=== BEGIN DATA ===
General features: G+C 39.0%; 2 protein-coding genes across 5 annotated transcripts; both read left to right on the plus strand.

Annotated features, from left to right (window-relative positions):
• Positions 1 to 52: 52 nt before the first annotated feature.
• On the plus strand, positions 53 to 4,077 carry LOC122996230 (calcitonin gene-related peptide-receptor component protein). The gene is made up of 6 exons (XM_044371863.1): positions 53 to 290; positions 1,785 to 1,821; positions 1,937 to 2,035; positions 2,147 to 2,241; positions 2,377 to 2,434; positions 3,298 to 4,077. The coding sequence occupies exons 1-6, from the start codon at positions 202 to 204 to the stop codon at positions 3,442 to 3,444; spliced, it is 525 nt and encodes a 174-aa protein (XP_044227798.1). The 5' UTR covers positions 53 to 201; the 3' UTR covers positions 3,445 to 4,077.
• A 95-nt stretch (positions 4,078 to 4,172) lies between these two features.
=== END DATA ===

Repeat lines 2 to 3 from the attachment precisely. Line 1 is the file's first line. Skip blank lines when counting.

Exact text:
Annotated features, from left to right (window-relative positions):
• Positions 1 to 52: 52 nt before the first annotated feature.